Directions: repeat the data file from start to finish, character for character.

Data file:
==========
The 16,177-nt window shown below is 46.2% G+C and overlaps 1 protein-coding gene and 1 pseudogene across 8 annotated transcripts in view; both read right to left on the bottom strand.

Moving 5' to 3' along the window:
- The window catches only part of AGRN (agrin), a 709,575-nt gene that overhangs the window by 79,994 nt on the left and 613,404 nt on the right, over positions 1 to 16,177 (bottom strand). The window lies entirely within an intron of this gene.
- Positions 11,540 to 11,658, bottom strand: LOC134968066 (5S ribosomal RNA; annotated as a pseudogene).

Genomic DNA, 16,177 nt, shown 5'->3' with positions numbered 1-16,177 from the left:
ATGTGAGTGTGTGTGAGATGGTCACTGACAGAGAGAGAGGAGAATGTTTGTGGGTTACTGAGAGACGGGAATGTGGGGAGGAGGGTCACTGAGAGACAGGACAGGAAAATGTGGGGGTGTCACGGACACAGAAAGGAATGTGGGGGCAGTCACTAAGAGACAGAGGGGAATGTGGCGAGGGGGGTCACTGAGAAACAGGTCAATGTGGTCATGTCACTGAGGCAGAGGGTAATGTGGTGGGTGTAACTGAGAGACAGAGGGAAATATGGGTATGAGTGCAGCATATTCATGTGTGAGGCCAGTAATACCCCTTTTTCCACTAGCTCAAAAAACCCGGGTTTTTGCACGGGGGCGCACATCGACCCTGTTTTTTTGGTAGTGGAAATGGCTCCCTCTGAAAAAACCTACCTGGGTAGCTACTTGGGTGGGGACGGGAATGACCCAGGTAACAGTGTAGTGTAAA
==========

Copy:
The 16,177-nt window shown below is 46.2% G+C and overlaps 1 protein-coding gene and 1 pseudogene across 8 annotated transcripts in view; both read right to left on the bottom strand.

Moving 5' to 3' along the window:
- The window catches only part of AGRN (agrin), a 709,575-nt gene that overhangs the window by 79,994 nt on the left and 613,404 nt on the right, over positions 1 to 16,177 (bottom strand). The window lies entirely within an intron of this gene.
- Positions 11,540 to 11,658, bottom strand: LOC134968066 (5S ribosomal RNA; annotated as a pseudogene).

Genomic DNA, 16,177 nt, shown 5'->3' with positions numbered 1-16,177 from the left:
ATGTGAGTGTGTGTGAGATGGTCACTGACAGAGAGAGAGGAGAATGTTTGTGGGTTACTGAGAGACGGGAATGTGGGGAGGAGGGTCACTGAGAGACAGGACAGGAAAATGTGGGGGTGTCACGGACACAGAAAGGAATGTGGGGGCAGTCACTAAGAGACAGAGGGGAATGTGGCGAGGGGGGTCACTGAGAAACAGGTCAATGTGGTCATGTCACTGAGGCAGAGGGTAATGTGGTGGGTGTAACTGAGAGACAGAGGGAAATATGGGTATGAGTGCAGCATATTCATGTGTGAGGCCAGTAATACCCCTTTTTCCACTAGCTCAAAAAACCCGGGTTTTTGCACGGGGGCGCACATCGACCCTGTTTTTTTGGTAGTGGAAATGGCTCCCTCTGAAAAAACCTACCTGGGTAGCTACTTGGGTGGGGACGGGAATGACCCAGGTAACAGTGTAGTGTAAA